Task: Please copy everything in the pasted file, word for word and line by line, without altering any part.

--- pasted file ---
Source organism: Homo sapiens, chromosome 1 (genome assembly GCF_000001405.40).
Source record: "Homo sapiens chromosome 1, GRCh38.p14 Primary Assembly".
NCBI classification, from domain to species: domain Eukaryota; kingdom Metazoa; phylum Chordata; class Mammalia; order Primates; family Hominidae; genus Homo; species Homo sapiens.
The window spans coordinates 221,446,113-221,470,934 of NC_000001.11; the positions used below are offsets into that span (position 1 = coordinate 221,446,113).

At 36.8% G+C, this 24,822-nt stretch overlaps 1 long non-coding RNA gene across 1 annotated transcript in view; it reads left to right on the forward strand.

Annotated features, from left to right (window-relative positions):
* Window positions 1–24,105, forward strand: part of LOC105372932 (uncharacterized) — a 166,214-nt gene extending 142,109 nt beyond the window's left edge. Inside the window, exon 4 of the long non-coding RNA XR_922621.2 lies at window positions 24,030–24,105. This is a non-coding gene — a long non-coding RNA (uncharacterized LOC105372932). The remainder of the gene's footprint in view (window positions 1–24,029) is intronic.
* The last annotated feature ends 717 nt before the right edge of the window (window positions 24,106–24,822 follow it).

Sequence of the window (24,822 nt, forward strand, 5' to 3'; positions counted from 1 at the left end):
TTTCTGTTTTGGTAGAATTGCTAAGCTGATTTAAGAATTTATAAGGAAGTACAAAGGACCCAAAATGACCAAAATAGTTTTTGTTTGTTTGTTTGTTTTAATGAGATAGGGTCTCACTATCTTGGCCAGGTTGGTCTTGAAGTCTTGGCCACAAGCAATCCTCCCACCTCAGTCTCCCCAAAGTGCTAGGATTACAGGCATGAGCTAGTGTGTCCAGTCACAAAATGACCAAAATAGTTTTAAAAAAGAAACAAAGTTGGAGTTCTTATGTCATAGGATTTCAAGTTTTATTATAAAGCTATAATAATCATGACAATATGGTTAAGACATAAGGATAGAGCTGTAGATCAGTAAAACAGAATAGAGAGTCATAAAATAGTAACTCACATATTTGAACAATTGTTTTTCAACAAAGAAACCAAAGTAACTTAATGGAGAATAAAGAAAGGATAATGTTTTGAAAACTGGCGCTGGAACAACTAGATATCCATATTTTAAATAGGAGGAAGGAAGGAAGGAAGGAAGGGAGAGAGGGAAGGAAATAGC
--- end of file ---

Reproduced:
Source organism: Homo sapiens, chromosome 1 (genome assembly GCF_000001405.40).
Source record: "Homo sapiens chromosome 1, GRCh38.p14 Primary Assembly".
NCBI classification, from domain to species: domain Eukaryota; kingdom Metazoa; phylum Chordata; class Mammalia; order Primates; family Hominidae; genus Homo; species Homo sapiens.
The window spans coordinates 221,446,113-221,470,934 of NC_000001.11; the positions used below are offsets into that span (position 1 = coordinate 221,446,113).

At 36.8% G+C, this 24,822-nt stretch overlaps 1 long non-coding RNA gene across 1 annotated transcript in view; it reads left to right on the forward strand.

Annotated features, from left to right (window-relative positions):
* Window positions 1–24,105, forward strand: part of LOC105372932 (uncharacterized) — a 166,214-nt gene extending 142,109 nt beyond the window's left edge. Inside the window, exon 4 of the long non-coding RNA XR_922621.2 lies at window positions 24,030–24,105. This is a non-coding gene — a long non-coding RNA (uncharacterized LOC105372932). The remainder of the gene's footprint in view (window positions 1–24,029) is intronic.
* The last annotated feature ends 717 nt before the right edge of the window (window positions 24,106–24,822 follow it).

Sequence of the window (24,822 nt, forward strand, 5' to 3'; positions counted from 1 at the left end):
TTTCTGTTTTGGTAGAATTGCTAAGCTGATTTAAGAATTTATAAGGAAGTACAAAGGACCCAAAATGACCAAAATAGTTTTTGTTTGTTTGTTTGTTTTAATGAGATAGGGTCTCACTATCTTGGCCAGGTTGGTCTTGAAGTCTTGGCCACAAGCAATCCTCCCACCTCAGTCTCCCCAAAGTGCTAGGATTACAGGCATGAGCTAGTGTGTCCAGTCACAAAATGACCAAAATAGTTTTAAAAAAGAAACAAAGTTGGAGTTCTTATGTCATAGGATTTCAAGTTTTATTATAAAGCTATAATAATCATGACAATATGGTTAAGACATAAGGATAGAGCTGTAGATCAGTAAAACAGAATAGAGAGTCATAAAATAGTAACTCACATATTTGAACAATTGTTTTTCAACAAAGAAACCAAAGTAACTTAATGGAGAATAAAGAAAGGATAATGTTTTGAAAACTGGCGCTGGAACAACTAGATATCCATATTTTAAATAGGAGGAAGGAAGGAAGGAAGGAAGGGAGAGAGGGAAGGAAATAGC